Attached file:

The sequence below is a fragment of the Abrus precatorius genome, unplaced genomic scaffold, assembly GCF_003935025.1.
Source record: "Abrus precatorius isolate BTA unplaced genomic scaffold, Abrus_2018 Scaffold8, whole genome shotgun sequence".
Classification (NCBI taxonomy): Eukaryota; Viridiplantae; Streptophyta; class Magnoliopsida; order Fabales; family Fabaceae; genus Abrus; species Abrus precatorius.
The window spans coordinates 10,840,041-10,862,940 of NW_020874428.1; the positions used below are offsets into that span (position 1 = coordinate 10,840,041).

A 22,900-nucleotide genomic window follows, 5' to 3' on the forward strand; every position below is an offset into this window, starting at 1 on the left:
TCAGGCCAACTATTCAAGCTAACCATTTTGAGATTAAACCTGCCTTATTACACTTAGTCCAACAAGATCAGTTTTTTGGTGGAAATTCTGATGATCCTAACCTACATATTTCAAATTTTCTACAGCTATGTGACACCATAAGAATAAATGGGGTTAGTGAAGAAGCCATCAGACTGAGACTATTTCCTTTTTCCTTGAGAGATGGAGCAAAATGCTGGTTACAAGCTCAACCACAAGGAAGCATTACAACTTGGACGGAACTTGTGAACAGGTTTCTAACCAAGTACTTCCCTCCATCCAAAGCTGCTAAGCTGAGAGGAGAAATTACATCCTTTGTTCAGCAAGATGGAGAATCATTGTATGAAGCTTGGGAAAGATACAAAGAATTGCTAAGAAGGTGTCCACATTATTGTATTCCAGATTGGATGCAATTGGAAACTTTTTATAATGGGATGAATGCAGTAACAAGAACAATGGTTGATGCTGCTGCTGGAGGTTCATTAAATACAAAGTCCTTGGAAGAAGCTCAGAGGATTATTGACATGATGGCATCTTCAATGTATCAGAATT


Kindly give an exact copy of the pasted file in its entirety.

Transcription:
The sequence below is a fragment of the Abrus precatorius genome, unplaced genomic scaffold, assembly GCF_003935025.1.
Source record: "Abrus precatorius isolate BTA unplaced genomic scaffold, Abrus_2018 Scaffold8, whole genome shotgun sequence".
Classification (NCBI taxonomy): Eukaryota; Viridiplantae; Streptophyta; class Magnoliopsida; order Fabales; family Fabaceae; genus Abrus; species Abrus precatorius.
The window spans coordinates 10,840,041-10,862,940 of NW_020874428.1; the positions used below are offsets into that span (position 1 = coordinate 10,840,041).

A 22,900-nucleotide genomic window follows, 5' to 3' on the forward strand; every position below is an offset into this window, starting at 1 on the left:
TCAGGCCAACTATTCAAGCTAACCATTTTGAGATTAAACCTGCCTTATTACACTTAGTCCAACAAGATCAGTTTTTTGGTGGAAATTCTGATGATCCTAACCTACATATTTCAAATTTTCTACAGCTATGTGACACCATAAGAATAAATGGGGTTAGTGAAGAAGCCATCAGACTGAGACTATTTCCTTTTTCCTTGAGAGATGGAGCAAAATGCTGGTTACAAGCTCAACCACAAGGAAGCATTACAACTTGGACGGAACTTGTGAACAGGTTTCTAACCAAGTACTTCCCTCCATCCAAAGCTGCTAAGCTGAGAGGAGAAATTACATCCTTTGTTCAGCAAGATGGAGAATCATTGTATGAAGCTTGGGAAAGATACAAAGAATTGCTAAGAAGGTGTCCACATTATTGTATTCCAGATTGGATGCAATTGGAAACTTTTTATAATGGGATGAATGCAGTAACAAGAACAATGGTTGATGCTGCTGCTGGAGGTTCATTAAATACAAAGTCCTTGGAAGAAGCTCAGAGGATTATTGACATGATGGCATCTTCAATGTATCAGAATT